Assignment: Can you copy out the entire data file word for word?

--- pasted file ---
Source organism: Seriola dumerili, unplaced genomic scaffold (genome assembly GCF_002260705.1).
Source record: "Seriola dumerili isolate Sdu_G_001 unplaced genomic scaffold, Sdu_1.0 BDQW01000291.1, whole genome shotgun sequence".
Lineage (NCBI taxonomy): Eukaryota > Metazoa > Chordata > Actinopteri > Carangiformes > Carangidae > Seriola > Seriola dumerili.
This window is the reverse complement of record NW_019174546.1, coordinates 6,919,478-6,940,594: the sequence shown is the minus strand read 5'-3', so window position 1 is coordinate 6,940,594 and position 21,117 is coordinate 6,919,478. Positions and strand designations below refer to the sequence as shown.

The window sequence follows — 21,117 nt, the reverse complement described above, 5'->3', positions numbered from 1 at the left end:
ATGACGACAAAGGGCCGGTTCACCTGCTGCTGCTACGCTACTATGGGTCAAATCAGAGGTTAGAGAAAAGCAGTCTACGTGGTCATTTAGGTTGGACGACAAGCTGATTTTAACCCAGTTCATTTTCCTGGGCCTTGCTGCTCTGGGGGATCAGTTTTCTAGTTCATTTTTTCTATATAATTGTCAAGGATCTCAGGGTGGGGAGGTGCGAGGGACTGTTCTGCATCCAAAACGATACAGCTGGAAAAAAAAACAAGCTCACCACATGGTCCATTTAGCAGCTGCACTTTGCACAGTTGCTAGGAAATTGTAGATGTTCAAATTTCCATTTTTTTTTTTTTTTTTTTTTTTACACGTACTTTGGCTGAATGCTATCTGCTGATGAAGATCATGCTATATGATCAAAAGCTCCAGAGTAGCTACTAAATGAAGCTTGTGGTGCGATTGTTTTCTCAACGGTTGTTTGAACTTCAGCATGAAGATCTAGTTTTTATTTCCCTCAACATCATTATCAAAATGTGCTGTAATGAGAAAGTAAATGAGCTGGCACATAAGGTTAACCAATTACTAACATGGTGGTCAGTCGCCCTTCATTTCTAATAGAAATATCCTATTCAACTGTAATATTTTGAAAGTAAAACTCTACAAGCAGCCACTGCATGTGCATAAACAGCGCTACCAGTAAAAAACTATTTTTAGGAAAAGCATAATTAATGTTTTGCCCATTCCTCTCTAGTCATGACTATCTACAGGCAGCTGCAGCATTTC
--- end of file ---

Source organism: Seriola dumerili, unplaced genomic scaffold (genome assembly GCF_002260705.1).
Source record: "Seriola dumerili isolate Sdu_G_001 unplaced genomic scaffold, Sdu_1.0 BDQW01000291.1, whole genome shotgun sequence".
Lineage (NCBI taxonomy): Eukaryota > Metazoa > Chordata > Actinopteri > Carangiformes > Carangidae > Seriola > Seriola dumerili.
This window is the reverse complement of record NW_019174546.1, coordinates 6,919,478-6,940,594: the sequence shown is the minus strand read 5'-3', so window position 1 is coordinate 6,940,594 and position 21,117 is coordinate 6,919,478. Positions and strand designations below refer to the sequence as shown.

The window sequence follows — 21,117 nt, the reverse complement described above, 5'->3', positions numbered from 1 at the left end:
ATGACGACAAAGGGCCGGTTCACCTGCTGCTGCTACGCTACTATGGGTCAAATCAGAGGTTAGAGAAAAGCAGTCTACGTGGTCATTTAGGTTGGACGACAAGCTGATTTTAACCCAGTTCATTTTCCTGGGCCTTGCTGCTCTGGGGGATCAGTTTTCTAGTTCATTTTTTCTATATAATTGTCAAGGATCTCAGGGTGGGGAGGTGCGAGGGACTGTTCTGCATCCAAAACGATACAGCTGGAAAAAAAAACAAGCTCACCACATGGTCCATTTAGCAGCTGCACTTTGCACAGTTGCTAGGAAATTGTAGATGTTCAAATTTCCATTTTTTTTTTTTTTTTTTTTTTTACACGTACTTTGGCTGAATGCTATCTGCTGATGAAGATCATGCTATATGATCAAAAGCTCCAGAGTAGCTACTAAATGAAGCTTGTGGTGCGATTGTTTTCTCAACGGTTGTTTGAACTTCAGCATGAAGATCTAGTTTTTATTTCCCTCAACATCATTATCAAAATGTGCTGTAATGAGAAAGTAAATGAGCTGGCACATAAGGTTAACCAATTACTAACATGGTGGTCAGTCGCCCTTCATTTCTAATAGAAATATCCTATTCAACTGTAATATTTTGAAAGTAAAACTCTACAAGCAGCCACTGCATGTGCATAAACAGCGCTACCAGTAAAAAACTATTTTTAGGAAAAGCATAATTAATGTTTTGCCCATTCCTCTCTAGTCATGACTATCTACAGGCAGCTGCAGCATTTC